So let’s break this down even further by looking at the macro picture (hoping light bulbs will begin to go off here). FACT#1: 2MM (that’s “million” for people who don’t understand what MxM means…) options were traded. FACT#2: The time period is 5 months (May of 2013. In other words, this is not an especially long option. It’s actually on the short side, time-premium wise, considering that you could transact Jan. 2015 options for HUN. FACT#3: The strike price is $12. In other words, it’s so far (33%) below the then the current SP for HUN as to be almost ridiculous. FACT#3 corollary: The ONLY way the SP of HUN would drop below $12 in 5 months is if a black swan event occurred. Literally something that would take down the whole market… not just HUN. PS - If you have an argument with this last, corollary, point, you don’t know the company that well.

        So these are the facts. Now ask yourself how this trade likely got put on.

        Here’s what sl1ck thinks: Some virtual #$%$ decides to play a game of 5 card poker and toss away $400,000.00 betting on the flop that he’s got a Royal Flush. The odds are like 1:650,000 or something. That’s actually probably better odds than that he’s some Nostradamus and chose Huntsman to exercise his “black swan” theory rather than some much more appropriate stock – Bank stock, anybody? Yeah. Anyway, sl1ck is attempting to argue that this virtual #$%$ would throw out these crazy bids and assume that some other dudes holding HUN would just start hitting these bids as they popped onto their online broker screen…. Right. (laughing now). It’s a shooting gallery now at the HUN corral, folks! Step right up! Take this virtual BEAR #$%$s money!!! Yes, this guy would be the bear of bears, folks. SUPER BEAR #$%$ fo shizzle!!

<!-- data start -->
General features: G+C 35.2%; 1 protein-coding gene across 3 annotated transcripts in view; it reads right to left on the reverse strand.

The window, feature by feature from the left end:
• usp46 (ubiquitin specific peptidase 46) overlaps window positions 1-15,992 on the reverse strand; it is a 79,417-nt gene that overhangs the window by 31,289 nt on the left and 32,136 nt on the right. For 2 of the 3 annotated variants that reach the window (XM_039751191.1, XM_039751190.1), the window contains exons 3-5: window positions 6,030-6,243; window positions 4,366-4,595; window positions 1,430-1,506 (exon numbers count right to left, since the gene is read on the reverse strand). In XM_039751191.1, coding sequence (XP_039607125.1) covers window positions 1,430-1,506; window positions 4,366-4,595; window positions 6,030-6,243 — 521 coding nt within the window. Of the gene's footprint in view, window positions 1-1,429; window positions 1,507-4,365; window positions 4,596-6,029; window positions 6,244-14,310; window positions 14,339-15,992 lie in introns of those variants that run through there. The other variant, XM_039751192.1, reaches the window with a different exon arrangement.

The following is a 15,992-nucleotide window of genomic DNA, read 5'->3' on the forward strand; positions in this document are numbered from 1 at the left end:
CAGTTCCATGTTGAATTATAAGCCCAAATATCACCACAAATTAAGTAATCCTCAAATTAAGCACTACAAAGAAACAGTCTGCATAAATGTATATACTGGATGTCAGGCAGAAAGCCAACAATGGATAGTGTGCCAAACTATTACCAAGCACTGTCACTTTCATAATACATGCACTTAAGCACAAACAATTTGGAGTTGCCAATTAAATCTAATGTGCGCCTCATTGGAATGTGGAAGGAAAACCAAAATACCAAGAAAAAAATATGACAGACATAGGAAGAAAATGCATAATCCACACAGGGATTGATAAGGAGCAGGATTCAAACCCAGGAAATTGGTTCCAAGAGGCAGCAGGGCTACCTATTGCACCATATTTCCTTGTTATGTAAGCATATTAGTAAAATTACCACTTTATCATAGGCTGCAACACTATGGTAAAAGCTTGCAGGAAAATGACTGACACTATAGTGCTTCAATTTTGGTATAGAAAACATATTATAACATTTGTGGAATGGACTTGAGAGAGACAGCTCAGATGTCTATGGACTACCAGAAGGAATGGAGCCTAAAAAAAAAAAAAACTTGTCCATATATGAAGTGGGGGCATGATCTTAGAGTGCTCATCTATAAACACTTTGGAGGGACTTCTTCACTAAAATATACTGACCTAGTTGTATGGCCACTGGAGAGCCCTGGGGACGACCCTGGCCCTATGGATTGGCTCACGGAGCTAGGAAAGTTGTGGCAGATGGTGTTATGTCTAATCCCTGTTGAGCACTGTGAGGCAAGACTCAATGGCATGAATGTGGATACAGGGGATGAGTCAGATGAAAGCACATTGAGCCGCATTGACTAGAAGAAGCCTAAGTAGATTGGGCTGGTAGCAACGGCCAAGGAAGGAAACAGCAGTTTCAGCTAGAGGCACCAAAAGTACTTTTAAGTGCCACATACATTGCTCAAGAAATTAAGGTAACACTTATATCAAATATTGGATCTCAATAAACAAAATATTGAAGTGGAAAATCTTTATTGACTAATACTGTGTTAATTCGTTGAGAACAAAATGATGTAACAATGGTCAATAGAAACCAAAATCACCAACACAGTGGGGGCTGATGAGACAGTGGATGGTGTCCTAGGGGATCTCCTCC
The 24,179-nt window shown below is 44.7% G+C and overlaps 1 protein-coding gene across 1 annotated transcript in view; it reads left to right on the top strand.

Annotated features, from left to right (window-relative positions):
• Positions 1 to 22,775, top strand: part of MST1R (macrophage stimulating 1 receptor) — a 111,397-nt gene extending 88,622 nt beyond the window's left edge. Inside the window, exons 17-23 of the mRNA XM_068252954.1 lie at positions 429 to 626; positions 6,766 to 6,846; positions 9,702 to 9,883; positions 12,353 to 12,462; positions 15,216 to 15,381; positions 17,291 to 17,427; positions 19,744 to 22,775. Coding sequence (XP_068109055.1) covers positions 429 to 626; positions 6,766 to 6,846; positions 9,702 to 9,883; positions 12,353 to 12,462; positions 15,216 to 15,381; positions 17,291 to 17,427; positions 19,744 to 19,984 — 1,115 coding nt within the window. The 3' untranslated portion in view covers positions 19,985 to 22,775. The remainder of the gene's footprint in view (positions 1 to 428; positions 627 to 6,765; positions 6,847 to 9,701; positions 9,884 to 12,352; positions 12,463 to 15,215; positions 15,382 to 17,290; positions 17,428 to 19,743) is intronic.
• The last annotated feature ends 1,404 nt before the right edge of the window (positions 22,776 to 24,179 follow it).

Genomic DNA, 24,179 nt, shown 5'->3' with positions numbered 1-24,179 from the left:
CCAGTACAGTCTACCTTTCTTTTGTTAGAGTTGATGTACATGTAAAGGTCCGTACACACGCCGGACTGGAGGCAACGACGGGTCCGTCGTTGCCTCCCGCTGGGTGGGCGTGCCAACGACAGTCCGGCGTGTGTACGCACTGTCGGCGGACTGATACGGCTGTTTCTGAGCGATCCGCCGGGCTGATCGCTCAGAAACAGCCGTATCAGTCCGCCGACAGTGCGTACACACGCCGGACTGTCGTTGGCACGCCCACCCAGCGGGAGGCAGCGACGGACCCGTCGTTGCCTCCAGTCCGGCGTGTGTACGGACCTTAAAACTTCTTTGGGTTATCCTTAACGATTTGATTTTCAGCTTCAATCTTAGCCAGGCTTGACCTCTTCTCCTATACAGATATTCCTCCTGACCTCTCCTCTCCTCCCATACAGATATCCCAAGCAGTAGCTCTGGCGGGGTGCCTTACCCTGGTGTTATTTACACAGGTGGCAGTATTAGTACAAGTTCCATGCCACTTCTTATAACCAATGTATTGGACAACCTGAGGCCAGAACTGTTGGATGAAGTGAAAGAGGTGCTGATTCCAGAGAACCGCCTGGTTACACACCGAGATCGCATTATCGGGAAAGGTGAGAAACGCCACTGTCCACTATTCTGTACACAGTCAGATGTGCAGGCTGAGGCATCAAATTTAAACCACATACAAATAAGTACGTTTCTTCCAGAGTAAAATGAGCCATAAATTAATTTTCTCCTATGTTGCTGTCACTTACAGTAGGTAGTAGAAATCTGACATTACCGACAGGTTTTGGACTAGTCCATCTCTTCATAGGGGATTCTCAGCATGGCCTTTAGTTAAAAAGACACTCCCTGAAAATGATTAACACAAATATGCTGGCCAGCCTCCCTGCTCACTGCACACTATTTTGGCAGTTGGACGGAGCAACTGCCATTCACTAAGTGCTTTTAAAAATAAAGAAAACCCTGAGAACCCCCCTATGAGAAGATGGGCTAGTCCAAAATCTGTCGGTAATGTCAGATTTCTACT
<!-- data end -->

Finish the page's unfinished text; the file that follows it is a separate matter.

Here’s what I think: Somebody who already holds LOTS of HUN (who is BULL and wants to keep his premium, too!) wrote a couple of big (maybe only one, I didn’t bother to research it) PUT options hoping to generate a little insurance on his whopping position (the calm, logical approach) or, probably more likely, in order to generate a little buzzzzzzz. Or actually both. But because the options he’s willing to write are a) so far out of the money; and b) of such short duration, he actually arranges for the transaction. Because only a freakin’ SUPER BEAR #$%$ would buy them!!! So this guy buys his own puts, essentially. Or at the very least puts them into the hands of an associate. Cost? Whatever the fees might come to. Because he’s likely an institution, it’s cheap window dressing.

        Of course, it “could be” (choking and sputtering now) that a SUPER BEAR #$%$ would actually take the ask once the holder of the 2MM shares wrote the option, but that’s doubtful (because apparently sl1ck doesn’t have that much money!! Which is why he’s here arguing about it….). Logic and reality dictate that with ANY very large put option transaction it has to be viewed from the standpoint of WHO OWNS THE SHARES/WHO WROTE THE OPTION which in this case would be the SELLER, not the BUYER.

        Moral to the story: Writing a put is a CLASSIC Bullish Trade, basically akin to buying a long call option.

        Now if all of this still is incomprehensible, I’m sorry but you can blame sl1ck for confusing the whole situation… or actually, you can blame that infallible bastion of truth optionMONSTER who apparently first waved the wand of confusion betwixt sl1ck’s eyeballs!

        Sentiment: Hold

      • Actually it does not make sense to me. You seem to be assuming that the puts purchased at that level will never gain in value. I don't think so. The lower the equity price heads toward $12 the more valuable those puts purchased for $0.20 become.

        The further out of the money, the cheaper the derivative.